3D Printing Metal Parts: Lost-Wax Casting or DMLS?

Mario Honrubia3D Printing

Both metal alloy prototyping and small-series production have significantly progressed thanks to the 3D printing technology. However, there are some techniques that have not disappeared but evolved. This is the case of ‘lost-wax casting’ manufacturing, a millenary technique that evolved from making a handcrafted part using wax, to making light molds for the wax to manufacture small series, to finally manufacturing a part in a kind of resin or PLA with a conventional 3D printer. PLA, a cheap material used in almost every 3D printer, is used to manufacture an original part. This part is later introduced in the sand with a binding agent and heated up to form a mold. A few years ago, when this technique was still not commonly used, ennomotive launched a contest to help a Hight Tech company find a faster and cheaper process to manufacture titanium parts for the aviation industry (both prototypes and small series). At that time, this company was using metal injection molding, which costs a lot of money and time. One of the contest participants, an engineer from the Gaza, proposed the lost-wax casting manufacturing method as a solution. He had studied Engineering in the US and his final thesis covered this 3D printing technique, PLA and lost-wax casting manufacturing. He knew its benefits very well. The company team could not believe that this solution could save months and thousands of euros since lost-wax casting had not been proposed internally before. They asked if the final part, manufactured through this process, complied with the industry specifications. They were able to confirm that there were manufacturers already providing such service with a 3-day lead time. A few years ago, 3D printers could print metal parts with a few alloys and with a poor-quality superficial finish compared to parts made by injection molding. Today, metal 3D printed parts have significantly improved their technical properties, their cost has dropped, and the number of available alloys has increased. Since DMLS technology has improved so much, what would be the result if we launched the same contest again? Some thoughts:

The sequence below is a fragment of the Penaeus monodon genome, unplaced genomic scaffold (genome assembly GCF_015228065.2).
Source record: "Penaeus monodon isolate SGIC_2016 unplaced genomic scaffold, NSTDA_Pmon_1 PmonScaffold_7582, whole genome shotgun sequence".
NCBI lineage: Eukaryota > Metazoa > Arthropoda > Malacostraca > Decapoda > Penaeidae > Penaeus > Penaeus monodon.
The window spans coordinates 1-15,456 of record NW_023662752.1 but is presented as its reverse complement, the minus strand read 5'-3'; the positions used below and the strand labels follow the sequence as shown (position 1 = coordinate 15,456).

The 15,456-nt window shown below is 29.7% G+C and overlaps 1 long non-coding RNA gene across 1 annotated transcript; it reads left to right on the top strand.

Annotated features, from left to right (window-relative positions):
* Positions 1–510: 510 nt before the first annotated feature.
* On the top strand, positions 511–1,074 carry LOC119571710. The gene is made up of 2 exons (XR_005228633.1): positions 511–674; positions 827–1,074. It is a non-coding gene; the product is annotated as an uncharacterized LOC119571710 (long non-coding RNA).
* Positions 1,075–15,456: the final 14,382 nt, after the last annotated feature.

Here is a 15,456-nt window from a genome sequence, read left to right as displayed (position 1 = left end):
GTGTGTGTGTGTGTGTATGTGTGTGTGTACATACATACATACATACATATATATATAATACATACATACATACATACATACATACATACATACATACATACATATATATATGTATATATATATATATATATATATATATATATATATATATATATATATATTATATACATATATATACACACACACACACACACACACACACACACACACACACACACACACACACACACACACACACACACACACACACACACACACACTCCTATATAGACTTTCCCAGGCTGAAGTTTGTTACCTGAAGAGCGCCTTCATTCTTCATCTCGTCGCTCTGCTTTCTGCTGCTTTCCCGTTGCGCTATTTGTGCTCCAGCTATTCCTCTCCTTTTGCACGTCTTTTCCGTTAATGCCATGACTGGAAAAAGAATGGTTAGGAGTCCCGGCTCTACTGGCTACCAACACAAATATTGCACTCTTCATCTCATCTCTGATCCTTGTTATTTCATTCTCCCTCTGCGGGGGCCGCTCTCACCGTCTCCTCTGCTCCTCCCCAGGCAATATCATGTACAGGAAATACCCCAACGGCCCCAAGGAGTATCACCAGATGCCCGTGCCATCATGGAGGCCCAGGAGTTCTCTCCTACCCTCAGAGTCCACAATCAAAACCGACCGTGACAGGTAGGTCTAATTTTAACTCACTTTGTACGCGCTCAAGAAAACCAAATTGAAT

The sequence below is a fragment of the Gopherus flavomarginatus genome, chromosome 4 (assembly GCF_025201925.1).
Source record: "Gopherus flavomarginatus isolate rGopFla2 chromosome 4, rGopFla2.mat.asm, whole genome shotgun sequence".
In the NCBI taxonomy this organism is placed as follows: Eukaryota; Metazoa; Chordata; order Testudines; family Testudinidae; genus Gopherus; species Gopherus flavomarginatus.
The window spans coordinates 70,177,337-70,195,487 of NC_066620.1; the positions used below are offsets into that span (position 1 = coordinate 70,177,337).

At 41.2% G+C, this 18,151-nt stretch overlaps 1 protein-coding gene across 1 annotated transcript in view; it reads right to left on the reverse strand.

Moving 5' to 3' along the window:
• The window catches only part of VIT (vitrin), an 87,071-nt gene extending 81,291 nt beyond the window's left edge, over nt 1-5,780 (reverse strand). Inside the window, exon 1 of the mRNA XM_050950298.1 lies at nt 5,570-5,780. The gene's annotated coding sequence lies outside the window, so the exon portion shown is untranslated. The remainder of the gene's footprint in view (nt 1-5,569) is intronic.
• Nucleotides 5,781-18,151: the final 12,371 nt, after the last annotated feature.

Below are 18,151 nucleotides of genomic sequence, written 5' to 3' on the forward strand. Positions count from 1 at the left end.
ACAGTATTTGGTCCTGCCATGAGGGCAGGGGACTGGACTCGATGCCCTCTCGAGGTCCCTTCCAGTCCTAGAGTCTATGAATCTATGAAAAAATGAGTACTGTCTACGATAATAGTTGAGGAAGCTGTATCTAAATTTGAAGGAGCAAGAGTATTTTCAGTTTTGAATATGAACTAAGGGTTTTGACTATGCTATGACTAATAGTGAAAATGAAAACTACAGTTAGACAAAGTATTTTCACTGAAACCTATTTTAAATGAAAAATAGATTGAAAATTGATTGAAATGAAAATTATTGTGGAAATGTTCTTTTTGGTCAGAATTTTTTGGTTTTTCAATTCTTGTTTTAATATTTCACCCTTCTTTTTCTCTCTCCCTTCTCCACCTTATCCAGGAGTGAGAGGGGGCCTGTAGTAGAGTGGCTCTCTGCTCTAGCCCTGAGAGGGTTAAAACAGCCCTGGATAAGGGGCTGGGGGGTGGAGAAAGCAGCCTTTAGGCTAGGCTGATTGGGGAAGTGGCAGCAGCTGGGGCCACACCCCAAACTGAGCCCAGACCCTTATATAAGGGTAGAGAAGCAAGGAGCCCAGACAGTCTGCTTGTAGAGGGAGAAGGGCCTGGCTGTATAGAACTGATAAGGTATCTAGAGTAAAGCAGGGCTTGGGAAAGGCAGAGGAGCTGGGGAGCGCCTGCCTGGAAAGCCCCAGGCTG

• The most likely answer would be ‘it depends’. It really does, it depends on the part to be manufactured, on the technical requirements, on the size, the materials, etc.
  • Some engineers might recommend to modify the design or to change the material, as happened during the contest (they suggested to use some kind of resin instead of metals).
  • Since the shape of the original part was not so complex and the material was a special alloy, we would probably pick lost-wax again for small series.
At the end of the day, there are some criteria for selecting the right manufacturing technology. However, it is the design engineer, who knows these ever-changing techniques best, who will ultimately choose the best combination quality/cost.
  • Lost-wax casting manufacturing achieves better superficial finishes but DMLS comes second thanks to the additives it uses.
  • Both have similar precision, although some authors consider that lost-wax is still better.
  • Regarding size, lost-wax can be used to print out big parts (around 2m), while DMLS usually makes smaller ones that can be assembled to achieve the required size.
  • Lost-wax allows the use of a broader range of materials than DMLS.
  • DMLS can make more complex geometrical shapes (e.g. internal structures in a tetrahedron) and thinner walls. Lost-wax admits complex shapes but with limitations.
  • DMLS can print two different assembly components at the same time.
  • Regarding time and cost, lost-wax still performs better, which is why it is still being used in aviation. However, DMLS is progressing very fast in this sense (e.g. the new HP printers).
However, by the time you finish reading this article, 3D printing technologies may have changed and we may need to ask our community of engineers again! Tell us other 3D printing techniques that you know and explore what ennomotive has to offer. Join our community of engineers